I did far too much research when it came to childbirth, but it sort of baffles me when I meet women who didn't read a single book in preparation. We met a couple that was 38.5 weeks pregnant at a childbirth class, and they said they had "done nothing to prepare." That blows my mind. I mean, truthfully, your body does know what to do. But in modern childbirth, especially in America, it behooves a woman to have as much knowledge as possible. It's nice to know when you're being treated like a human and when you're being lied to.
Granted, reading some books might be more dangerous than just going with it...
Least Helpful/Most Likely to Terrify you:
Belly Laughs by Jenny McCarthy. She's not an awful writer, and the book is mildly entertaining. Read it if you never plan on having kids, but are curious about typical American pregnancies that you see on TV or movies. Or just read it for entertainment value, and know that you don't have to have a birth like that.
2nd Least Helpful, but The Book That All Your Friends Will Suggest Anyway.: The Girlfriend's Guide to Pregnancy. My American doctor actually recommended this to me. With every chapter, I kept saying things to David about how forever ruined my body would be, until he literally grabbed the book and asked me to stop reading it. I disobeyed and finished it anyway, but it did nothing to help my birth confidence. I'm super-thankful I read it early on in my pregnancy, otherwise I would have wanted a scheduled C-section, which I now think is completely ridiculous (unless it's for genuine medical reasons -- not just "oh, the baby is big" reasons or "oh, that's what celebrities are doing" reasons).
Most Helpful: The Good Birth Companion. Even David read this (to be honest, he read just everything I put in his hands) and found it super helpful. Easy to understand, but not terrifying. It's crunchy, but not preachy. Facts without evangelism. If I were to recommend only one book to help you understand childbirth, I'd say this one, no matter what type of birth you want.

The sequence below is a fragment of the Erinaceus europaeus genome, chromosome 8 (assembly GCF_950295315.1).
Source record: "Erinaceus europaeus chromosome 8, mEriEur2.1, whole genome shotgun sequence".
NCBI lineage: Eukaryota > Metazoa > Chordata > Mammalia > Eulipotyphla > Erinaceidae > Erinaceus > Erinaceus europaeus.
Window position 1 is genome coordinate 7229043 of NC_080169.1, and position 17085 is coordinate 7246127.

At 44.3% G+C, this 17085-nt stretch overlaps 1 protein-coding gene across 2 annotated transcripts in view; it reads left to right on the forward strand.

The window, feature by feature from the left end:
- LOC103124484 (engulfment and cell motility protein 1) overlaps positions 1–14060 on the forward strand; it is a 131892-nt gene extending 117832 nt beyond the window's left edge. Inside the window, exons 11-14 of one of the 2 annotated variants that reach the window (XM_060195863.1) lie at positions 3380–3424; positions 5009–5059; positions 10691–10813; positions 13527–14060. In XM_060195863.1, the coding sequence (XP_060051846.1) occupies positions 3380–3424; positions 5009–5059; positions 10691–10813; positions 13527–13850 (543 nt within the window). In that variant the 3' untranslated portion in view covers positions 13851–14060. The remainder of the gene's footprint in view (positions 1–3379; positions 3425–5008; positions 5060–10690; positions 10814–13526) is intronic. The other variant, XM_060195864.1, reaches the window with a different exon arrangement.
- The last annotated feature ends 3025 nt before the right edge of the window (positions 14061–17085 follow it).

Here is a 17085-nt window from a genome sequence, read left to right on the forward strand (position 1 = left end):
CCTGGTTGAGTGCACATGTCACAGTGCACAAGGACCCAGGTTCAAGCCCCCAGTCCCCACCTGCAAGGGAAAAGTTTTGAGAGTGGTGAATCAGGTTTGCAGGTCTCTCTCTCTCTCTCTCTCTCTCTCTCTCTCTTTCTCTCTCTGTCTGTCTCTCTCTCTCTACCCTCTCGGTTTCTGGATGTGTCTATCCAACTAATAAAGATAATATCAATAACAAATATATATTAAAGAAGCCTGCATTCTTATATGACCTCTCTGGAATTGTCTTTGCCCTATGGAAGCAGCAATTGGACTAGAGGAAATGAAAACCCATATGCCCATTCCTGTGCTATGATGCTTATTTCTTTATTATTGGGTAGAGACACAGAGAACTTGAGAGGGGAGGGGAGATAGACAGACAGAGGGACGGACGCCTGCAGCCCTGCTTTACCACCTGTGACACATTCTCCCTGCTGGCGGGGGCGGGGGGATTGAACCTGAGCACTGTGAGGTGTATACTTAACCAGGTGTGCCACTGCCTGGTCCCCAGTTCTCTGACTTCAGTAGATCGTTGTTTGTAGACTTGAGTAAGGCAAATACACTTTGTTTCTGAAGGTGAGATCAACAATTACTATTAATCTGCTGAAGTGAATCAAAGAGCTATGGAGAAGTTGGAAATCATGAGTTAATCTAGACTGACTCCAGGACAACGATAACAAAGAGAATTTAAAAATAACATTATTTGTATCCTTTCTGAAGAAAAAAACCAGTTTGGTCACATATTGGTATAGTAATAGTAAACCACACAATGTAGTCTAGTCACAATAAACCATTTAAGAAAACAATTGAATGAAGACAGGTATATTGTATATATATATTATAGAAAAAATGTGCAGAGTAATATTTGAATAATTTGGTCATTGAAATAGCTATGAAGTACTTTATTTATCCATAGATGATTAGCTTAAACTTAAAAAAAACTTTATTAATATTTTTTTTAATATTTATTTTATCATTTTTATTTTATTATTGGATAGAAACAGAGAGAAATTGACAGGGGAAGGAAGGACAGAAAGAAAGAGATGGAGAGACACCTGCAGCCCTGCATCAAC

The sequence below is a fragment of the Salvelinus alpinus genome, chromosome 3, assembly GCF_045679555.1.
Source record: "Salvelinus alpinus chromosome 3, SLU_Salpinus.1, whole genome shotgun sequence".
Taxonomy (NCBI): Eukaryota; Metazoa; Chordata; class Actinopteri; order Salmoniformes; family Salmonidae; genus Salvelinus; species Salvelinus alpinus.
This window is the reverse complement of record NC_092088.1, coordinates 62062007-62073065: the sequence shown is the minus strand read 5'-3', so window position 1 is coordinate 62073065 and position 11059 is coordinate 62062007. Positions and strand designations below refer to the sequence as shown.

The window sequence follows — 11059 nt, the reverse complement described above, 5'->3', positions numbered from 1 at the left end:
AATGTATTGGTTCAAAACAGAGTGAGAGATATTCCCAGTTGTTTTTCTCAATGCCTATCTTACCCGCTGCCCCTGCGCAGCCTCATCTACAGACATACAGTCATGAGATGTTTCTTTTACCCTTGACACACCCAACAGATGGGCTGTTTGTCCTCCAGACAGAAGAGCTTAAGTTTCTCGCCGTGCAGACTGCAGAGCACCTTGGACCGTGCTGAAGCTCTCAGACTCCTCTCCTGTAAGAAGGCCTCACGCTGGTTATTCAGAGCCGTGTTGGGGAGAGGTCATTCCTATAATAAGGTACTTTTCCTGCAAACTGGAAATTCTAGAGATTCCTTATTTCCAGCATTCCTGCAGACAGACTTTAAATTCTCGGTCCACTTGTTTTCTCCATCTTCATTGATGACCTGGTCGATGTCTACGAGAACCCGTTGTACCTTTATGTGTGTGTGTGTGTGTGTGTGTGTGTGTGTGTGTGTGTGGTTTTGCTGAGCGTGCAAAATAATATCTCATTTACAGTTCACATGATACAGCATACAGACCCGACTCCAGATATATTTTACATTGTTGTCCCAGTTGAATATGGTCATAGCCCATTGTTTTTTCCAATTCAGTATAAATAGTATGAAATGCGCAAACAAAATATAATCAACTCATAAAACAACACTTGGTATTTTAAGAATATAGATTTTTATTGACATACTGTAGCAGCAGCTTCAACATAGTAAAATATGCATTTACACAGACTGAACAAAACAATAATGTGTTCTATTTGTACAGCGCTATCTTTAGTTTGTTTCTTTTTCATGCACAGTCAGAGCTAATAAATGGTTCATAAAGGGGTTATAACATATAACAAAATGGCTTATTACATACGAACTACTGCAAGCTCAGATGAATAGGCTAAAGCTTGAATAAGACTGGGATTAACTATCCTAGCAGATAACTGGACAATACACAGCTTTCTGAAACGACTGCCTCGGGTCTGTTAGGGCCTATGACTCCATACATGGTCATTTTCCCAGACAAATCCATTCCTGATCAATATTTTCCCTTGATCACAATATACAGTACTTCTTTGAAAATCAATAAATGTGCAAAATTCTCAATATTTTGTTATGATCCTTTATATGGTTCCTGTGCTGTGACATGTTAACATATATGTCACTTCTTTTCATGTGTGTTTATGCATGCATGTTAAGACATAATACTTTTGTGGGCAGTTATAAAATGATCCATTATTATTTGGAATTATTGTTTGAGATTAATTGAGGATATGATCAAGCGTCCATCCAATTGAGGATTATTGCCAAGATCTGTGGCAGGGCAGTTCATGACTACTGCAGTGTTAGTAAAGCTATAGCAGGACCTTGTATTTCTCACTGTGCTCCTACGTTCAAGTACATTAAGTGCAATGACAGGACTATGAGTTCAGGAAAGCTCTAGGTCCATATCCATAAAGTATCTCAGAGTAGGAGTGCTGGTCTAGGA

Also helpful, but probably deters people with its innate hippiness: Ina May's Guide to Childbirth. Even if you don't plan on a natural birth, I'd recommend this one. I found the first section particularly helpful. It consists entirely of birth stories -- very detailed and with some nice 1970s graphic photos (beware). Reading these stories normalized birth for me. Like so many people, I'd mostly been told horrible birth stories, or seen Hollywood versions of childbirth. Reading first-hand accounts of births that were midwife-attended and delivered on The Farm in Tennessee made me realize that I could totally do this. Again, even if you don't want a natural birth, reading these stories will make realize that your body was made for childbirth -- and there's no reason to be afraid. That confidence alone is worth seeing that close-up photo of the face-presentation baby popping out of his momma's vagina. See? I told you it was graphic.
I read at least twenty-five books on childbirth, so I could go on and on. It's not really worth reviewing all of them. They get repetitive after a while. Some of them are preachy, and some of them are scary. Whatever you read, try to get a good balanace. If you read only What to Expect While You're Expecting, you're going to get a nice one-sided view of everything that could possibly go wrong. While it's nice to have that information, it's also good to realize that most of the time: things go right. So read something besides that, even if you have four copies of it on your bookshelf already.
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